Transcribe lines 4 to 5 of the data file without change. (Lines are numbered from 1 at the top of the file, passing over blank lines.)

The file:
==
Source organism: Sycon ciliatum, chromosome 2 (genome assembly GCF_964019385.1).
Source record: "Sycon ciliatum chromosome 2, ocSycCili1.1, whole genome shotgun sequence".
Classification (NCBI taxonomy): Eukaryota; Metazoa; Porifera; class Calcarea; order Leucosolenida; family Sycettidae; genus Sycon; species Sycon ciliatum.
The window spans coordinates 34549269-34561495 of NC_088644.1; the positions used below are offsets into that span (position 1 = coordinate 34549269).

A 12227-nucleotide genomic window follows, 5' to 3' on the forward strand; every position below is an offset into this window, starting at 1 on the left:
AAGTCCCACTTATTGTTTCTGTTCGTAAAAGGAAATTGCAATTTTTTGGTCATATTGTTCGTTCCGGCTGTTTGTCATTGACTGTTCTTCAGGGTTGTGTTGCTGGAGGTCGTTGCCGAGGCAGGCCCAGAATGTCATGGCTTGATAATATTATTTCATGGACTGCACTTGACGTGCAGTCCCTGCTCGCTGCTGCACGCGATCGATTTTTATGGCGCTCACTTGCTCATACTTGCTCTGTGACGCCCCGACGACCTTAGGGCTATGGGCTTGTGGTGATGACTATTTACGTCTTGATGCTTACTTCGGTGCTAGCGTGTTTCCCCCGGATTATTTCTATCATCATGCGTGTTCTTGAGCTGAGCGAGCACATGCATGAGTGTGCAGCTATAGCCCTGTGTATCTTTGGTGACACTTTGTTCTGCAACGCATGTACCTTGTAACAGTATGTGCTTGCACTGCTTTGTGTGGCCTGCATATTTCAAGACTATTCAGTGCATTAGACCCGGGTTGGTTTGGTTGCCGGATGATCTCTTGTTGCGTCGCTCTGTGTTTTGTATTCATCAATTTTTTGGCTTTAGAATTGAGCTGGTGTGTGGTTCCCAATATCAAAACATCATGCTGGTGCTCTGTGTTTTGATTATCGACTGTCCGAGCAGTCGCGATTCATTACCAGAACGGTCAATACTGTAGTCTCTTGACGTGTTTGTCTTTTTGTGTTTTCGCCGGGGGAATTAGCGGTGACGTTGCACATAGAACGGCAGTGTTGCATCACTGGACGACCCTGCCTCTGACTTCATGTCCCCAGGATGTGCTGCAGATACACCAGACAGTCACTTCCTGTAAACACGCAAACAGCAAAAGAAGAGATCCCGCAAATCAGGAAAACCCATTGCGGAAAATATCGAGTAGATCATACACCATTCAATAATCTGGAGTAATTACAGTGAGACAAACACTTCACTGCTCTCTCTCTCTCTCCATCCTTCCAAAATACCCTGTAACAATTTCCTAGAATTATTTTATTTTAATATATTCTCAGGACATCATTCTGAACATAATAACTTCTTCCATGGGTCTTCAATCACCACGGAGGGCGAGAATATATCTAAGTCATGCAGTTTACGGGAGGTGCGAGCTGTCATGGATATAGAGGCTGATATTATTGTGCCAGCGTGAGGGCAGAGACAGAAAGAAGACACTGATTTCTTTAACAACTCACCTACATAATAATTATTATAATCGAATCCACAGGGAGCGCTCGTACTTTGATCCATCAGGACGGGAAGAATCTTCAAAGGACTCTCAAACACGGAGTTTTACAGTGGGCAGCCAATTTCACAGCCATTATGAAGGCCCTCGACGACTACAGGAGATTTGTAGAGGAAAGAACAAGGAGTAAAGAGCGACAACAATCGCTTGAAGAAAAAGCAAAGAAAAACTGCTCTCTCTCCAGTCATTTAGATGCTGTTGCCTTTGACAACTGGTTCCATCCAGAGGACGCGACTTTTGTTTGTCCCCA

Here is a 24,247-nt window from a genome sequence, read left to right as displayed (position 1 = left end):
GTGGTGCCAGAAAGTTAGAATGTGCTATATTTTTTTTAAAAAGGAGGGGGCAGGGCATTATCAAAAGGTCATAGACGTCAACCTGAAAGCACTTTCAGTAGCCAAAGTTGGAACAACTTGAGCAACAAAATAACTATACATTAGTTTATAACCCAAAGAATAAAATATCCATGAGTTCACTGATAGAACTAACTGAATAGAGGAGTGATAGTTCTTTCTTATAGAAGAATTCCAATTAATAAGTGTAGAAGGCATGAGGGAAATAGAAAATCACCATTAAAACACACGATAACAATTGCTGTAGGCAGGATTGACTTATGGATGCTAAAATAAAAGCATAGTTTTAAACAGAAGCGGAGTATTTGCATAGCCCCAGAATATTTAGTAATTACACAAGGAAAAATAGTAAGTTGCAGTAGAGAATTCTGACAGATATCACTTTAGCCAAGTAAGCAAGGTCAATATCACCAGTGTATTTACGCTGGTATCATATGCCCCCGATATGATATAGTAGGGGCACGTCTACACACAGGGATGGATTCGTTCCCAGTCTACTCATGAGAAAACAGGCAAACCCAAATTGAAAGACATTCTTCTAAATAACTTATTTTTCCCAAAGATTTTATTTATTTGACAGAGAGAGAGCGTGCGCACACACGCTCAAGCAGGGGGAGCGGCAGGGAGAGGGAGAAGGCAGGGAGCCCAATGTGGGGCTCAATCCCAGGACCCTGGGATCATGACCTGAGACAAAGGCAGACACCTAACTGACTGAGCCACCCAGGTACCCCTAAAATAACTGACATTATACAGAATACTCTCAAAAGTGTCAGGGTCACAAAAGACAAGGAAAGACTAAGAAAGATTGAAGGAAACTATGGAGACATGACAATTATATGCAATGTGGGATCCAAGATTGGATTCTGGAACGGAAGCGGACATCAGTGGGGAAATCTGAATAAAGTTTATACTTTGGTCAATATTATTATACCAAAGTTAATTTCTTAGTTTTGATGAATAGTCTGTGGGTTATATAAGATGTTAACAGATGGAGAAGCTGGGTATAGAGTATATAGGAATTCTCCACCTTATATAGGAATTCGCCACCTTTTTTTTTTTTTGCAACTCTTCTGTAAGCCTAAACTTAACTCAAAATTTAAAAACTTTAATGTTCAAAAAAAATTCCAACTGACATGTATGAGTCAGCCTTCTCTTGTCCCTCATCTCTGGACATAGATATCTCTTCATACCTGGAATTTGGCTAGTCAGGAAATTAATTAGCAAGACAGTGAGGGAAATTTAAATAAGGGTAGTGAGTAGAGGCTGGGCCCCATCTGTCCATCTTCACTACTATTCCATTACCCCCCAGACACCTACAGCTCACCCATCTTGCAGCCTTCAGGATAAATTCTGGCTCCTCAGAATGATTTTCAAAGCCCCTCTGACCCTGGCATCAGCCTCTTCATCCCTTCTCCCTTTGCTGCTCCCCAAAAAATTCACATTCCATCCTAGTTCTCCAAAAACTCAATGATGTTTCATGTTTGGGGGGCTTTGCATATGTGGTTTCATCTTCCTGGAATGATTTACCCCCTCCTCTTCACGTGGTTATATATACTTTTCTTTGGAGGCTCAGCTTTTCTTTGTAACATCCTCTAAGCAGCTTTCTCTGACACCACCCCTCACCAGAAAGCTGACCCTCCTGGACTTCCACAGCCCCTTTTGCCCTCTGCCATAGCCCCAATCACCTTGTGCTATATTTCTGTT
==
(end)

The window spans coordinates 34549269-34561495 of NC_088644.1; the positions used below are offsets into that span (position 1 = coordinate 34549269).

A 12227-nucleotide genomic window follows, 5' to 3' on the forward strand; every position below is an offset into this window, starting at 1 on the left: